The less we get together, the healthier we'll be
By Brian MacPherson | November 25, 2020
In pediatrics, the stickers are the leading indicator.
Young patients seeing Vik Mali, M.D. at Mali & Mali Pediatrics in Sterling Heights, Michigan, once ended each appointment by pawing through a stack of stickers. That’s no longer practical or safe, in light of the COVID-19 pandemic. Since March, the last medical assistant in the exam room with each patient offers a choice of stickers — Paw Patrol from one pocket, perhaps, and Dora the Explorer in the other. No patient touches a sticker that anybody else had touched previously.
It’s just one example of the social distancing and added hygienic precautions put in place by institutions across the United States, including — but far from limited to — medical facilities. These precautions guard against the spread of COVID-19, but they also guard against the spread of more common diseases like cold and flu, too.
“The same things we do for COVID, this is what we ought to be doing to decrease respiratory illnesses,” Dr. Mali said.
The ubiquity of social distancing and other precautions appears to be why, according to de-identified data from the athenahealth network, symptoms more often associated with cold and flu (such as sore throat) have decreased year-over-year even as symptoms specific to COVID-19 (such as abnormal breathing and loss of taste or smell) have increased dramatically.
(To see the athenahealth COVID-19 dashboard, click here.)
Fever and cough, major symptoms of both flu and COVID-19, are more difficult to attribute to one cause or the other. Although both of these symptoms were diagnosed at rates well above their corresponding 2019 levels during the first two waves of the COVID-19 pandemic — the first in March and April, the second in July and August — they notably fell below 2019 levels by the end of the summer.
This suggests not only lower COVID-19 rates, which mirrors a brief nationwide decline in September and October, but also lower instances of the flu-like illnesses that accounted for higher numbers in past years.
During the first week of October in 2020, as a percentage of diagnoses recorded during patient visits, providers were diagnosing 28 percent fewer fevers, 31 percent fewer coughs, and 37 percent fewer sore throats compared to the same week the previous year. At the same time, as a percentage of patient visits, loss of taste and/or smell more than tripled as a symptom compared with the same week in 2019 — as has been the case for most of 2020, given its close association with COVID-19.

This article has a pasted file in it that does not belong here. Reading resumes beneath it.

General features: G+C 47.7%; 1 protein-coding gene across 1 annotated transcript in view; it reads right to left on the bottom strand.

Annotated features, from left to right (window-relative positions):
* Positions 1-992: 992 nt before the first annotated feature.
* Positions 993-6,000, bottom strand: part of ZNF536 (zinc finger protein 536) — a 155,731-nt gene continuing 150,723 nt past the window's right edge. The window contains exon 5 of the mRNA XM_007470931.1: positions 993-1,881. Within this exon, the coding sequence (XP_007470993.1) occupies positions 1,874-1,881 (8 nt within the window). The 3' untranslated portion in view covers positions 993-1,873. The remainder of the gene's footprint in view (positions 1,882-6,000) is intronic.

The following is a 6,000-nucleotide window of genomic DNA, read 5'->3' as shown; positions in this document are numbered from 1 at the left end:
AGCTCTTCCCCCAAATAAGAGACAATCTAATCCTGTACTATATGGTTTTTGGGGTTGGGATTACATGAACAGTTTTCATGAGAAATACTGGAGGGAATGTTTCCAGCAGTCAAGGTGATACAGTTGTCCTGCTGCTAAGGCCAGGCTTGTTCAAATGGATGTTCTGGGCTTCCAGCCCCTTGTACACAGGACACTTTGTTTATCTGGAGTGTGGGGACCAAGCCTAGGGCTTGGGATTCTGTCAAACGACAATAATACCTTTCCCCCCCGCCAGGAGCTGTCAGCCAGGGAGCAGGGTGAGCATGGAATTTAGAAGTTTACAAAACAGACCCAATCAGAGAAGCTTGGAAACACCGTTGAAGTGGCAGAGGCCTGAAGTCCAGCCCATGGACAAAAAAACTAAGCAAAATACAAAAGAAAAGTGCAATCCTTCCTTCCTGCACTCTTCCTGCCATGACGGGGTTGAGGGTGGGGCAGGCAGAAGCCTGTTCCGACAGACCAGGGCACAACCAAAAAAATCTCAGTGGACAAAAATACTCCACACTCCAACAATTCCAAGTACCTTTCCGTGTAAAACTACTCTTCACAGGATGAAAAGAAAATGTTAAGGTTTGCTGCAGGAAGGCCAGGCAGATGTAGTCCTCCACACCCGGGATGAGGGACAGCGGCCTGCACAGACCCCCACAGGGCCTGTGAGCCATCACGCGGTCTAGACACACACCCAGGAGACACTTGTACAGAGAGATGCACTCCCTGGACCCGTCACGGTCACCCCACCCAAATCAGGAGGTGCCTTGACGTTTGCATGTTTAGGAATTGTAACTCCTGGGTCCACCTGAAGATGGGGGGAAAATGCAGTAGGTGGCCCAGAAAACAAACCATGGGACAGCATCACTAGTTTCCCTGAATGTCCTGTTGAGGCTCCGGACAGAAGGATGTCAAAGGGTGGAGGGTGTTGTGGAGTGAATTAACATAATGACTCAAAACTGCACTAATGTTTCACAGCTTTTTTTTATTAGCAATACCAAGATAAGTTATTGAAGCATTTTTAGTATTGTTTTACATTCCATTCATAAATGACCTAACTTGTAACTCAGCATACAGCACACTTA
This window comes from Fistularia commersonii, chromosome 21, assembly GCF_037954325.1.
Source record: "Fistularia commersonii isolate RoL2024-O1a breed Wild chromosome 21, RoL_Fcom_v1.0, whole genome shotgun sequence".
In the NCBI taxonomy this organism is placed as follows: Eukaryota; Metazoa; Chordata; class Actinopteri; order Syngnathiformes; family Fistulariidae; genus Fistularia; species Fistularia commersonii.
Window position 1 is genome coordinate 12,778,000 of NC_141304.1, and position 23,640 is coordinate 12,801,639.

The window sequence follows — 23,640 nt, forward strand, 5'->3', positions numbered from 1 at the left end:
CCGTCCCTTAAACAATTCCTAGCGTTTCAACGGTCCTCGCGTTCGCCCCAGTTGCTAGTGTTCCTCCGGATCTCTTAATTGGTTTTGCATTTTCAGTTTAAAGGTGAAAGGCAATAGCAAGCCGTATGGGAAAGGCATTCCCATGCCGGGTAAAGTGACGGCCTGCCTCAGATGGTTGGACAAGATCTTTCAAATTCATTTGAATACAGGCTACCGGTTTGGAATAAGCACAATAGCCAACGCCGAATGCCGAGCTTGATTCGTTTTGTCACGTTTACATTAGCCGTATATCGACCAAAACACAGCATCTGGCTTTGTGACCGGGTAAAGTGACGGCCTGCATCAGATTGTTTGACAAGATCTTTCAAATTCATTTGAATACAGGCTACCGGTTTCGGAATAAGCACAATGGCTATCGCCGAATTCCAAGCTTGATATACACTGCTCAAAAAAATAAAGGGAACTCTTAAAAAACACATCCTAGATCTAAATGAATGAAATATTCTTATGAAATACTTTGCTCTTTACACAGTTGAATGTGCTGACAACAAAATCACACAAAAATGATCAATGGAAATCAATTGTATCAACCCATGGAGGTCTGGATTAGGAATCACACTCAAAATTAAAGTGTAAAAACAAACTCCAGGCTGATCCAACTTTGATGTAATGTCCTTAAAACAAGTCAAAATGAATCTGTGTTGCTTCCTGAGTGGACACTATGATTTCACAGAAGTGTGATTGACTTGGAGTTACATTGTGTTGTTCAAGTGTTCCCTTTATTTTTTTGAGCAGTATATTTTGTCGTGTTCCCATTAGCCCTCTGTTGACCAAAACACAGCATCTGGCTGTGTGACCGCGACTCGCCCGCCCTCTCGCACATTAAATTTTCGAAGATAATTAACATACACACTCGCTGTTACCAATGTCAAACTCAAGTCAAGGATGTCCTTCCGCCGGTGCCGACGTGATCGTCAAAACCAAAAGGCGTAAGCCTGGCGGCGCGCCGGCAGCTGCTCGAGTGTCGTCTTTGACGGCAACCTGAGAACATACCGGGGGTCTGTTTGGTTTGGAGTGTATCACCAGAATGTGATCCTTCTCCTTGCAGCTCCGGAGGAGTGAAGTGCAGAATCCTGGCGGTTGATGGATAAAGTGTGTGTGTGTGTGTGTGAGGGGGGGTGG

“Wearing a mask, washing your hands, keeping your distance — that’s always been what we’ve told people when they have the flu,” said Andrew Ting, M.D. of Middleton Family Medicine, located just north of Boston. “You would think [flu cases] would go down because of that, and we’re definitely seeing that.”
Even providers and clinical staff have experienced fewer symptoms like cough and sore throat, thanks to the precautions they’re taking.
“I’ve been wearing an N95 mask since March, and I’ve never felt better,” Mali said. “I swab throats and have kids cough in my face — but with distance, mask wearing, and decreased duration (of exposure), we naturally have this decline in illness. We’ve definitely felt (the difference) in our office.”
In addition to hygienic precautions, patient demand for influenza vaccinations — especially for pediatric patients — is well ahead of where it was in each of the previous two years.
Middleton usually runs two or three flu clinics each week and depletes its stock of 2,000 flu shots by April; this year, because patient demand necessitated daily flu clinics, the practice used up its stock of flu shots by early November and had to order more. Mali & Mali Pediatrics ordered 50 percent more doses of flu vaccine than usual and so has had sufficient stock on hand to loan doses to neighboring practices, many of which have run out.
According to athenaNet data, in the first two weeks of September 2020, twice as many pediatric visits included flu shots as had included flu shots in the same two weeks in 2019.
As this article is published, COVID-19 case rates continue to rise to unprecedented levels across the U.S. It will be important to monitor how these diagnoses continue to trend as typical flu season ramps up alongside the pandemic. Providers are optimistic that they’ll see diminished rates of flu, at least, given the proliferation of flu vaccinations — especially among children required by their school districts to get vaccinated.
“Families that normally wouldn’t even contemplate getting flu vaccines, despite our urging, are calling and asking for it,” Dr. Mali said. “If we do this right, this ought to be the mildest flu season on record.”
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